Wishing everyone a wonderful start to the school year!

 

In the Art Studio: Plasticine Art Inspired by Barbara Reid

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This month we have been inspired by renowned Canadian author and illustrator Barbara Reid. Barbara Reid has worked on some of my class’s favourite read-alouds: Picture a Tree, Perfect Snow, and Subway Mouse. When reading, we often discuss how an artist may have created their illustrations. My students were very interested in how Barbara was able to achieve such realistic and detailed pictures using Plasticine.

Lucky for us, Barbara Reid has created a series of tutorial videos which you can find on YouTube (links below). In her videos, Barbara talks about how she goes about creating her artworks: from the planning stage (researching, sketching a picture), to creating a background, to adding fine details and textures to her work.

Video: Making Plasticine Pictures with Barbara Reid Part 1

Video: Making Plasticine Pictures with Barbara Reid Part 2

Video: Making Plasticine Pictures with Barbara Reid Part 3

For this project, I cut our Plasticine into very small pieces so it would be easy for the children to manipulate (and because a little goes a long way!). I arranged the pieces in small containers by colour. I also included some of Barbara Reid’s books and a non-fiction book about Barbara Reid herself. We also had dry cloths for wiping our hands (as Barbara suggested) and some tools for adding texture. For the planning process, the children had pieces of cardstock and pencils for sketching. We made our Plasticine pictures on small canvas boards I found at the dollar store. The children were extremely excited to do their work with “real artist materials.” For me, it is very important to give the children beautiful and authentic art materials to use and work with. Their art is more than deserving of quality materials and in my experience, they seem to take their art more seriously when they perceive materials to be “special.”  For this project, the strength of the canvas boards was an added advantage, as it made it easier for the children to spread the Plasticine.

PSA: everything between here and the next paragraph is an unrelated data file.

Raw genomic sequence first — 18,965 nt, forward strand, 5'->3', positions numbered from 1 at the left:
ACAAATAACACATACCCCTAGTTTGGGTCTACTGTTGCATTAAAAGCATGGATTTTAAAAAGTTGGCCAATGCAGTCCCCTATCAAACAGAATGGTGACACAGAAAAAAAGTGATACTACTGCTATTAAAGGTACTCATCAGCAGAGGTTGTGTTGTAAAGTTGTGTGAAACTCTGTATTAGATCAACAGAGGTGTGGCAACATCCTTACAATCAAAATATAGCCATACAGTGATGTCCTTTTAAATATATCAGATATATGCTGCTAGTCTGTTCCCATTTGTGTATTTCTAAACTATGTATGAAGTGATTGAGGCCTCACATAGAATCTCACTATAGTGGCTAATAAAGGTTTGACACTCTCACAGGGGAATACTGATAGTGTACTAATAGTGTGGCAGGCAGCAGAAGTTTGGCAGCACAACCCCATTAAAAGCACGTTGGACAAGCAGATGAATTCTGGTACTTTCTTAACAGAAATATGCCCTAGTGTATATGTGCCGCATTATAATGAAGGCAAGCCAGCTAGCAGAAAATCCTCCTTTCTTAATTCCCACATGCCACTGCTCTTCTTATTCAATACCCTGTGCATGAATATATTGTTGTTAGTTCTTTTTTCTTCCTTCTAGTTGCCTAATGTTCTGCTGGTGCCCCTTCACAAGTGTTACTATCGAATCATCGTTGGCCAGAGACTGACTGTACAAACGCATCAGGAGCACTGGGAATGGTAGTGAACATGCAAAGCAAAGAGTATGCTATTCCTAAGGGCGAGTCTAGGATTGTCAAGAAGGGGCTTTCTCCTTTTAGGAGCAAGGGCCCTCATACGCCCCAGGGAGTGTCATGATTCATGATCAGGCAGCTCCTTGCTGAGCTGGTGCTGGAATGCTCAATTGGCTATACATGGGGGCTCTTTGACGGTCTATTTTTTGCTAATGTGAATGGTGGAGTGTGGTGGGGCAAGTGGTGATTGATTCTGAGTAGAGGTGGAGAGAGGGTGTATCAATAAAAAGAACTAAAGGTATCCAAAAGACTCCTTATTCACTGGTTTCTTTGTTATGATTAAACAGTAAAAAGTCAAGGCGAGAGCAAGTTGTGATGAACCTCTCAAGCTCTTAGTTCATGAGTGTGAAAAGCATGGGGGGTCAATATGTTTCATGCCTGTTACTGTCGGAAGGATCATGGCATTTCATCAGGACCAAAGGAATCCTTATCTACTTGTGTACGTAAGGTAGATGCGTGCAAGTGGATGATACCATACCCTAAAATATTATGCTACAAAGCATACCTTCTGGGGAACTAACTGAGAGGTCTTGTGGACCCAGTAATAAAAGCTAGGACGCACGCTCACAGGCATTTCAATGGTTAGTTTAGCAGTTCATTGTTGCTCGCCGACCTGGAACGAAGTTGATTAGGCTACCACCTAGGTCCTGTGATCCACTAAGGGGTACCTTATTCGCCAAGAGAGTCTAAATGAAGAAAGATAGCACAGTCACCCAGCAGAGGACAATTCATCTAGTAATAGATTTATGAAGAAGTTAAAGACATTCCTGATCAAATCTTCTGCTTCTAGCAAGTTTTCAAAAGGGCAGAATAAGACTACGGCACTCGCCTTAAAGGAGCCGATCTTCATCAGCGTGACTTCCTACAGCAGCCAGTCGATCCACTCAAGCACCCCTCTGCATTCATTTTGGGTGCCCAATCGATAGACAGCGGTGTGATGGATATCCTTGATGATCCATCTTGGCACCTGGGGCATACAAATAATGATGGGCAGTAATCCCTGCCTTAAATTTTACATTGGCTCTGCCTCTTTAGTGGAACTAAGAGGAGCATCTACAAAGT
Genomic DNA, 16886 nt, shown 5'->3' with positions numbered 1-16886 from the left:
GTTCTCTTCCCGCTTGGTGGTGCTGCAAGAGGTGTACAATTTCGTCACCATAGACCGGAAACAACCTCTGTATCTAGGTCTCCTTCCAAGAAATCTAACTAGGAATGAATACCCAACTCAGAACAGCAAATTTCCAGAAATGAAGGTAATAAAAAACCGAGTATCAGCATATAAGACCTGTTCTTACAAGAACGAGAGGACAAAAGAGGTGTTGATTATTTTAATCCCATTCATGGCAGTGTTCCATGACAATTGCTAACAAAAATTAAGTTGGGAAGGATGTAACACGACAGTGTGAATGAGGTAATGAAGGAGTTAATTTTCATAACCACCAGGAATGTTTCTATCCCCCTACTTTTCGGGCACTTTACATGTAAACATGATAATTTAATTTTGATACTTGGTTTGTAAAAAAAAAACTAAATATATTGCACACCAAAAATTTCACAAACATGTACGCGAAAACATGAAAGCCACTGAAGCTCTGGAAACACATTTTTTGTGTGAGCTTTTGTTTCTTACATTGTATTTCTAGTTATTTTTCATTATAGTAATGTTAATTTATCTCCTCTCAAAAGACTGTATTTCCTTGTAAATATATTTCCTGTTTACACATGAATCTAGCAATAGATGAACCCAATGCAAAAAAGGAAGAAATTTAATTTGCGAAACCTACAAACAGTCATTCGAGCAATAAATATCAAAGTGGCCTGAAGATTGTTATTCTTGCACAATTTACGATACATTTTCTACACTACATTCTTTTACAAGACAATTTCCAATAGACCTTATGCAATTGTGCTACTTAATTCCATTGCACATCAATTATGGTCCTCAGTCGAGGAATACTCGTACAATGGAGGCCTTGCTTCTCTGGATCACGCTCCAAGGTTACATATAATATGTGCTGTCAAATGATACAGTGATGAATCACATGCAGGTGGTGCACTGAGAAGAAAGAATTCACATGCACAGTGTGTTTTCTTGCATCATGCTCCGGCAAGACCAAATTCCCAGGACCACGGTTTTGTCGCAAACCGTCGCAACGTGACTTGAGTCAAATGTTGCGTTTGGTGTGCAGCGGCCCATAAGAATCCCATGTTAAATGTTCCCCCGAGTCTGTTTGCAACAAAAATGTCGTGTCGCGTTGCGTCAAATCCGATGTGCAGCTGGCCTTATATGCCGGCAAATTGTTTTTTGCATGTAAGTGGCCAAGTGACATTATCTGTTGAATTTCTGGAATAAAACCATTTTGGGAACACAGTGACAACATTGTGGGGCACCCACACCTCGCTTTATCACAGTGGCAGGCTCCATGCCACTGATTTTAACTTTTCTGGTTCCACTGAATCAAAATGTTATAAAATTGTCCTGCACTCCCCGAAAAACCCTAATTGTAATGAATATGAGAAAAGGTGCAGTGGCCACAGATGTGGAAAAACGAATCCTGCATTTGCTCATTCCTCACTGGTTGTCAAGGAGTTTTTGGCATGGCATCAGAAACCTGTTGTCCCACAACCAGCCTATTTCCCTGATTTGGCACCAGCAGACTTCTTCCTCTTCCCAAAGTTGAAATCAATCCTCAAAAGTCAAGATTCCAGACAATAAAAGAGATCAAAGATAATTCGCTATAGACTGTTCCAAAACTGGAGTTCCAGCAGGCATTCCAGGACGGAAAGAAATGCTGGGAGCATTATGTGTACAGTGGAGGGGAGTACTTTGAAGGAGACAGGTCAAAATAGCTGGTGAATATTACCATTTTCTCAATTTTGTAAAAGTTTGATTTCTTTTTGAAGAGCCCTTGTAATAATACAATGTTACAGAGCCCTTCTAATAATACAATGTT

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During the planning process, I really didn’t meddle too much in what the children were sketching or wanting to create, thinking the children would figure out on their own what was going to work and what wasn’t. For example, the first group of children who visited the studio realized that creating people with Plasticine was a big challenge, and advised their classmates accordingly during reflection time. Spreading the Plasticine was also a challenge for some (and a great fine motor muscle workout!). Some children took a few sessions to complete their backgrounds, pausing and coming back later to give their fingers a rest. Other children wanted to persevere and complete their backgrounds so they could get to adding their flowers or bugs or animals. If you’re wondering how long it took the children to complete their pictures, it varied between one session (about half an hour) to a few days, depending on each child.